Viewpoint: Un-diva Power
Julie Harris, who died in August at the age of eighty-seven, was one of the great American stage actors who started their careers in New York in the years immediately following World War II and changed the face of the theater during the 1950 and '60s. Harris made her Broadway debut at twenty, in a now-forgotten comedy called It's a Gift, and did a fair number of small parts until The Member of the Wedding opened at the Empire Theatre in 1950. Harris's role, Frankie Addams, was scarcely diva material: Frankie is a scrawny twelve-year-old tomboy, friendless and "unjoined." But Harris's edgy, physically fluid and emotionally transparent performance made her a star.
Modest and unassuming, Harris had no "great actress" airs or mannerisms. Her trademark, in a way, was her versatility: she was a chameleon who could play the heartless gamine Sally Bowles in I Am a Camera, the self-sacrificing Joan of Arc in The Lark, by Jean Anouilh, or the libidinous Margery in The Country Wife. Harris had already won three Tony Awards by December 1972, when I saw her as Mary Todd Lincoln in The Last of Mrs. Lincoln, a short-lived play by James Prideaux about the widow of the sixteenth President. I caught a Saturday matinée of the show at the ANTA Playhouse (now the August Wilson Theatre) during my freshman-year Christmas break from college, a time when I thought nothing of cramming four or five Broadway shows into a week, all of them viewed from the top of the balcony. For very little money, I saw a lot of wonderful acting, which I loved, and a lot of bad plays, which didn't bother me at all in those days.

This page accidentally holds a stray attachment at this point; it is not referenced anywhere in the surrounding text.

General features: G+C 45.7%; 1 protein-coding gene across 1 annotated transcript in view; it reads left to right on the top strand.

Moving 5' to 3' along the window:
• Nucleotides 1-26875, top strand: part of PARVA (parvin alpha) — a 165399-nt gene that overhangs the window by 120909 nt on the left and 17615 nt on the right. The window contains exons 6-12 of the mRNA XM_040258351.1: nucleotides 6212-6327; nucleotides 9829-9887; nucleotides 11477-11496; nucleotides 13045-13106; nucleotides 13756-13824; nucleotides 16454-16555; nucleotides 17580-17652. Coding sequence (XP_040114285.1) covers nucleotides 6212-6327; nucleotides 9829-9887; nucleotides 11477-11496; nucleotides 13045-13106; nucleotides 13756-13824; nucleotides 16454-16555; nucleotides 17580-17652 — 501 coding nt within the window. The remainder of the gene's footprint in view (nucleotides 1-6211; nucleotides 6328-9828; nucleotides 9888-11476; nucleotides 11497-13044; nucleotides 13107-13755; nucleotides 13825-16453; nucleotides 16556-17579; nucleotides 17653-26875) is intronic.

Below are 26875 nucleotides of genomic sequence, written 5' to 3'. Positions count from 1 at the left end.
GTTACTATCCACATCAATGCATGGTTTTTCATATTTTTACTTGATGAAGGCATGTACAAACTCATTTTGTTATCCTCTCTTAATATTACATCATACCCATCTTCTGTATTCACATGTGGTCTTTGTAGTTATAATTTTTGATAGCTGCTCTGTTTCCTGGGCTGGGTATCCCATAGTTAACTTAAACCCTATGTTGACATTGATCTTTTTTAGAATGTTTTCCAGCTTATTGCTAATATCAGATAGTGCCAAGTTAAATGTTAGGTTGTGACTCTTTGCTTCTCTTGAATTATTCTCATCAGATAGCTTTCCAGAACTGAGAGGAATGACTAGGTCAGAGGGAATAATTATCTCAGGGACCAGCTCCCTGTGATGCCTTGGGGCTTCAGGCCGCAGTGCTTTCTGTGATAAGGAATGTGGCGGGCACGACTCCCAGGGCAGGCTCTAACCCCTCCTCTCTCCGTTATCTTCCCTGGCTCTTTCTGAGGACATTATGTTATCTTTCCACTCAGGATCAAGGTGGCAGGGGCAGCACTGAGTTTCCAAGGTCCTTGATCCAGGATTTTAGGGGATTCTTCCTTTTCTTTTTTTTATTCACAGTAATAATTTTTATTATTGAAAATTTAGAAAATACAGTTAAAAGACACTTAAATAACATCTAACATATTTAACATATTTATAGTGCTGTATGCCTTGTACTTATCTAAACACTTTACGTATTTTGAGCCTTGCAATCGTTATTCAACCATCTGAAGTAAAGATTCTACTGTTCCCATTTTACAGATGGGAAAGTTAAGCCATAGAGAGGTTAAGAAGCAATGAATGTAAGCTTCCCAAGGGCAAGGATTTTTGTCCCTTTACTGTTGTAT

Mrs. Lincoln wasn't the worst thing I ever saw, but it came close: Mary Todd Lincoln did little but cry and complain to anyone who would listen. It was fairly dreary stuff until Harris turned my world upside down with a monologue about how Mrs. Lincoln spent her wilderness years in Europe. Harris was seated at a table downstage, writing a letter and speaking the words aloud until the words took over the action and she spoke directly to the audience. I can't remember the exact text of the speech, but more than forty years later I can still see the people Mrs. Lincoln spoke about, because Harris could make her audience see what wasn't there. It was an act of imaginative power that I had never experienced before. And from the last row of the ANTA balcony, I could hear the thrilling sound of the theater getting quieter and then completely silent as Harris drew the audience into Mrs. Lincoln's world, word by word. Nobody moved; nobody rustled; nobody coughed. We had all been completely spellbound by the unhappy Mrs. Lincoln — and by the great Miss Harris.
F. PAUL DRISCOLL
Nico Muhly's opera Two Boys, which had its Metropolitan Opera premiere on October 21, is a coproduction of the Metropolitan Opera and English National Opera, not a co-commission, as stated in "Instant Message" (Oct.). Two Boys was commissioned by the Metropolitan Opera, and originally commissioned by the Metropolitan Opera/ Lincoln Center Theater/Music Theater Commissions Program.
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